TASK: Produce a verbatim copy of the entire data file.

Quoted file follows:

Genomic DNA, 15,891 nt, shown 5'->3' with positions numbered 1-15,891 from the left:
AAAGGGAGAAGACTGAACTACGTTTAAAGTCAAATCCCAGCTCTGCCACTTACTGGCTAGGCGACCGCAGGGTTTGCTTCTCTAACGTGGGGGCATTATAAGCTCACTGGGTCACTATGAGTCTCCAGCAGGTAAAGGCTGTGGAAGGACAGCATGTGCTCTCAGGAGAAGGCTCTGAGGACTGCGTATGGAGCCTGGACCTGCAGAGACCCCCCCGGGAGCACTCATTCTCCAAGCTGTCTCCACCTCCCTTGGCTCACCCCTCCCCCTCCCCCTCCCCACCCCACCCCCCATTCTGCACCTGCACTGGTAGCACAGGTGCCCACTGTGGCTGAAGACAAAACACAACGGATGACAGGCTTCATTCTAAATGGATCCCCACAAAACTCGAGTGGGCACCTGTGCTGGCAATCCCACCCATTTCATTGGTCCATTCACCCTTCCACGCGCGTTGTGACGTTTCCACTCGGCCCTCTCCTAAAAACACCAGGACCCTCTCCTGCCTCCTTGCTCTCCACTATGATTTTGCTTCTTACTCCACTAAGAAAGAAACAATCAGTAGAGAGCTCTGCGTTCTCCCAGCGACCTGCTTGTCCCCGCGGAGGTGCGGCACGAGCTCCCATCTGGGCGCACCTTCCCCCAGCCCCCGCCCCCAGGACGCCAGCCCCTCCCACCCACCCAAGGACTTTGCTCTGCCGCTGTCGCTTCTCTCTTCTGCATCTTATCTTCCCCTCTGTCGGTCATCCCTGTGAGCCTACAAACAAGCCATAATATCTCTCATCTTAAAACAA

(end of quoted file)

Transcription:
Genomic DNA, 15,891 nt, shown 5'->3' with positions numbered 1-15,891 from the left:
AAAGGGAGAAGACTGAACTACGTTTAAAGTCAAATCCCAGCTCTGCCACTTACTGGCTAGGCGACCGCAGGGTTTGCTTCTCTAACGTGGGGGCATTATAAGCTCACTGGGTCACTATGAGTCTCCAGCAGGTAAAGGCTGTGGAAGGACAGCATGTGCTCTCAGGAGAAGGCTCTGAGGACTGCGTATGGAGCCTGGACCTGCAGAGACCCCCCCGGGAGCACTCATTCTCCAAGCTGTCTCCACCTCCCTTGGCTCACCCCTCCCCCTCCCCCTCCCCACCCCACCCCCCATTCTGCACCTGCACTGGTAGCACAGGTGCCCACTGTGGCTGAAGACAAAACACAACGGATGACAGGCTTCATTCTAAATGGATCCCCACAAAACTCGAGTGGGCACCTGTGCTGGCAATCCCACCCATTTCATTGGTCCATTCACCCTTCCACGCGCGTTGTGACGTTTCCACTCGGCCCTCTCCTAAAAACACCAGGACCCTCTCCTGCCTCCTTGCTCTCCACTATGATTTTGCTTCTTACTCCACTAAGAAAGAAACAATCAGTAGAGAGCTCTGCGTTCTCCCAGCGACCTGCTTGTCCCCGCGGAGGTGCGGCACGAGCTCCCATCTGGGCGCACCTTCCCCCAGCCCCCGCCCCCAGGACGCCAGCCCCTCCCACCCACCCAAGGACTTTGCTCTGCCGCTGTCGCTTCTCTCTTCTGCATCTTATCTTCCCCTCTGTCGGTCATCCCTGTGAGCCTACAAACAAGCCATAATATCTCTCATCTTAAAACAA